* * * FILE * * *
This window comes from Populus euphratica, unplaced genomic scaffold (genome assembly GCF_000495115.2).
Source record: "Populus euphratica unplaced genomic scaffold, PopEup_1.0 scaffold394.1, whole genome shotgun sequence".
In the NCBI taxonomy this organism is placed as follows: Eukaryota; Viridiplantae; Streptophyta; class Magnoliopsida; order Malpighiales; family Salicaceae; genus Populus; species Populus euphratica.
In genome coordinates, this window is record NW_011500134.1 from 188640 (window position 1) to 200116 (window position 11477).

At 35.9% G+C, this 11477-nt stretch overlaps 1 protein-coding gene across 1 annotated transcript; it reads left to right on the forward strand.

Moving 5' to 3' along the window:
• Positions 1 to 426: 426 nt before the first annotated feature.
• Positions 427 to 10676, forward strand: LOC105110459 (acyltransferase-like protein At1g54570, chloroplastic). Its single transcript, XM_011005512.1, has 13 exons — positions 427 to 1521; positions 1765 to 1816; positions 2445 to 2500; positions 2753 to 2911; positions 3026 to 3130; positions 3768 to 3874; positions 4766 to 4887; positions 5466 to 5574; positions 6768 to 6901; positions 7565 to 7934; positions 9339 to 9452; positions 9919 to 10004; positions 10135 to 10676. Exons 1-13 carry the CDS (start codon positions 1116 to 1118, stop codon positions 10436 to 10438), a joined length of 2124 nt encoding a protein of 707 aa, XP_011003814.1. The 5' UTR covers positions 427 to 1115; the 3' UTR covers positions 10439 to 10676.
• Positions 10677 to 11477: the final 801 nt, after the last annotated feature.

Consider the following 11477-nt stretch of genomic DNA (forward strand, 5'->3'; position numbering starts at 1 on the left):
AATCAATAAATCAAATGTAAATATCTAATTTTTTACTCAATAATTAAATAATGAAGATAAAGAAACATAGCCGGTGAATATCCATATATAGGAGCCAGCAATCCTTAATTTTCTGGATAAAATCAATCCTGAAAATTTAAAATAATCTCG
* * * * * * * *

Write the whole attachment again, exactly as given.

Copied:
This window comes from Populus euphratica, unplaced genomic scaffold (genome assembly GCF_000495115.2).
Source record: "Populus euphratica unplaced genomic scaffold, PopEup_1.0 scaffold394.1, whole genome shotgun sequence".
In the NCBI taxonomy this organism is placed as follows: Eukaryota; Viridiplantae; Streptophyta; class Magnoliopsida; order Malpighiales; family Salicaceae; genus Populus; species Populus euphratica.
In genome coordinates, this window is record NW_011500134.1 from 188640 (window position 1) to 200116 (window position 11477).

At 35.9% G+C, this 11477-nt stretch overlaps 1 protein-coding gene across 1 annotated transcript; it reads left to right on the forward strand.

Moving 5' to 3' along the window:
• Positions 1 to 426: 426 nt before the first annotated feature.
• Positions 427 to 10676, forward strand: LOC105110459 (acyltransferase-like protein At1g54570, chloroplastic). Its single transcript, XM_011005512.1, has 13 exons — positions 427 to 1521; positions 1765 to 1816; positions 2445 to 2500; positions 2753 to 2911; positions 3026 to 3130; positions 3768 to 3874; positions 4766 to 4887; positions 5466 to 5574; positions 6768 to 6901; positions 7565 to 7934; positions 9339 to 9452; positions 9919 to 10004; positions 10135 to 10676. Exons 1-13 carry the CDS (start codon positions 1116 to 1118, stop codon positions 10436 to 10438), a joined length of 2124 nt encoding a protein of 707 aa, XP_011003814.1. The 5' UTR covers positions 427 to 1115; the 3' UTR covers positions 10439 to 10676.
• Positions 10677 to 11477: the final 801 nt, after the last annotated feature.

Consider the following 11477-nt stretch of genomic DNA (forward strand, 5'->3'; position numbering starts at 1 on the left):
AATCAATAAATCAAATGTAAATATCTAATTTTTTACTCAATAATTAAATAATGAAGATAAAGAAACATAGCCGGTGAATATCCATATATAGGAGCCAGCAATCCTTAATTTTCTGGATAAAATCAATCCTGAAAATTTAAAATAATCTCG